Yap, Fook Liong
The application of the discrete element method to integral bridge backfill.
University of Southampton, Faculty of Engineering and the Environment,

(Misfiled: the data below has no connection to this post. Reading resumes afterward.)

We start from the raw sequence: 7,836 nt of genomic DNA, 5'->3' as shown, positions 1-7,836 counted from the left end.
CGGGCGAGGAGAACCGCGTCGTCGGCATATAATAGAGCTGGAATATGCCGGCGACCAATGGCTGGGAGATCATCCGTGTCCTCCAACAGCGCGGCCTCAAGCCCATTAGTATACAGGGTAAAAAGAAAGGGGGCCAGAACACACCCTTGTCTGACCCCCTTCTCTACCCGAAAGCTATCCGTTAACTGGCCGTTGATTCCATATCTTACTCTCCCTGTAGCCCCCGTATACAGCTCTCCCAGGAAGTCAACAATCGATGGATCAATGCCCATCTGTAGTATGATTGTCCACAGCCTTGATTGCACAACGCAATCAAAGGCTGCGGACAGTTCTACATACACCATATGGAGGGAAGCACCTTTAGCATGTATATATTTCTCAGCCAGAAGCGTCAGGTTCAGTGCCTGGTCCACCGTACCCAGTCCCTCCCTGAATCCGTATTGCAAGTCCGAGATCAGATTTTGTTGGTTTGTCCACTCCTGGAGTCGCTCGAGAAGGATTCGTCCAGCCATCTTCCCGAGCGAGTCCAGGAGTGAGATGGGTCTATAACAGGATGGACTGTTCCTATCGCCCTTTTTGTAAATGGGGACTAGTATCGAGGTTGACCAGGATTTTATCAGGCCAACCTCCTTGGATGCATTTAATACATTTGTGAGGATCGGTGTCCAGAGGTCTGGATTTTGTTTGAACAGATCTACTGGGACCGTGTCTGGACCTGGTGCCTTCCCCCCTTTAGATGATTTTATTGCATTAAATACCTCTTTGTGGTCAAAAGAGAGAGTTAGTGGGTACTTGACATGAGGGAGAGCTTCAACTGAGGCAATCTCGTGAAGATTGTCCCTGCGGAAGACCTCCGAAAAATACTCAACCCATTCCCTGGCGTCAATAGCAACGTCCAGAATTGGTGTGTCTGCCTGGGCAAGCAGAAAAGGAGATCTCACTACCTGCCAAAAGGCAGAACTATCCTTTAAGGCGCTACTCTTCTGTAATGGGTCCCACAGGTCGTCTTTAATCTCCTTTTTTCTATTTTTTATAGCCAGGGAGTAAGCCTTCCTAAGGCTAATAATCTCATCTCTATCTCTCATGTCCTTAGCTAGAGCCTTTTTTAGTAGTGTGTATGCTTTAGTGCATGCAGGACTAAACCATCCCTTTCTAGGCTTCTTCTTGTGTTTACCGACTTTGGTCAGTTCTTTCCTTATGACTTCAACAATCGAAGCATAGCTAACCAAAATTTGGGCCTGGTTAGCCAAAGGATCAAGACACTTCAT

Expansion joints and bearings of conventional bridges are easily damaged and this commonly incurs high maintenance costs. The concept of the integral bridge was to reduce the maintenance costs by removing those joints. However, the thermally induced expansion-contraction of the bridge superstructure is transferred through the integral bridge’s abutments due to lack of expansion joints. Seasonal thermal cyclic displacement of the integral abutment cyclically loads the bridge backfill material. It has been observed that the lateral earth pressure behind an integral abutment increases as a result of the cyclic loading. Previous studies attribute this increase in lateral pressure to the densification of the backfill material. Granular flow was suggested to have occurred displacing the particles to form a denser and therefore stiffer matrix. An alternative suggestion was that the particles reoriented to form a stiffer matrix that wasn’t necessarily denser. The objective of this research is to explore the behaviour of integral abutment backfill at a micromechanical level by utilising the discrete element method (DEM) and possibly verify these suggested causes of earth pressure build-up behind an integral abutment. DEM models of four granular materials consisting of different particle shapes were tested with 100 cycles of strain. The results indicate that densification occurred for all samples, but the build-up of horizontal pressure did not occur for the more rounded samples. It was further suggested that the particle shape in combination with the change in coordination number closely replicate the behaviour of the sample’s horizontal stress. Particle reorientation and displacements were observed to be small for samples of non-circular particles. Particle activity is concentrated in the smallest particles within the material. It is concluded that the build-up of horizontal stress is caused by the increase in particle contacts due to particle reorientation and not densification.
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